Watch Now: MLB Proposes Sliding Pay Scale In Financial Plan To Players (10:40)

You'll hear a lot of talk about money over the next week, and none of it will sit well with you.

It's a side effect of these private news streams we've all curated — or as they're collectively known, social media. When an instant and infinite platform is available to anyone who wants one, the information gatekeepers that used to guide us, allowing only the most distilled details to pass through, are obsolete. And while you could make the case we're all more informed because of it, we're also more ... hysterical? Maybe "agitated" is a nicer word. We presumably all know life is messy, but those who want a reminder need only log in.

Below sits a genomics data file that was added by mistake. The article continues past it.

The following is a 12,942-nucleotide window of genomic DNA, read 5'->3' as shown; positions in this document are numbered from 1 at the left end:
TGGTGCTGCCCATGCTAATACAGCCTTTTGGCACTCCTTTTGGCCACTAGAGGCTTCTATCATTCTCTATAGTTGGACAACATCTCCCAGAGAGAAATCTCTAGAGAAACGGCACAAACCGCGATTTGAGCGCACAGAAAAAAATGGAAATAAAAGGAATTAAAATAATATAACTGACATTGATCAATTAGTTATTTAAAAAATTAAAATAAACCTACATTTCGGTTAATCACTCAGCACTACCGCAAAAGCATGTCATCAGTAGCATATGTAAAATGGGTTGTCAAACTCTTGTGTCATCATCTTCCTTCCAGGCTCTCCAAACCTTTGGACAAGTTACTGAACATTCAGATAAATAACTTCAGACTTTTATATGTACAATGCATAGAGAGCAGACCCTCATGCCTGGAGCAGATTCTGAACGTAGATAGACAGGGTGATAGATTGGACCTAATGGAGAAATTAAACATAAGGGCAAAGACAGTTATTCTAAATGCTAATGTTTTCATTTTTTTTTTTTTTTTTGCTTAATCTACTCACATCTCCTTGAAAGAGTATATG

It applies, too, to the negotiations between MLB and MLBPA in advance of the 2020 season. While earlier episodes of labor strife might have focused on the major checkpoints, highlighted by a contentious moment or two along the way, this one is delivering all the dirty details almost in real time. Unlike ever before, you're getting to see how the sausage is made. It's a cliched analogy, but an apt one because ... ew.

Let's look at some questions considering how these negotiations might impact Fantasy Baseball.

I was a neurotic kid. Some of my greatest fears included contracting rabies and wearing out the knee area on a new pair of blue jeans (a phenomenon I called "white knees"). I worried about these things the way a normal kid might worry about a test or a class presentation — which isn't to say I didn't worry about those things as well.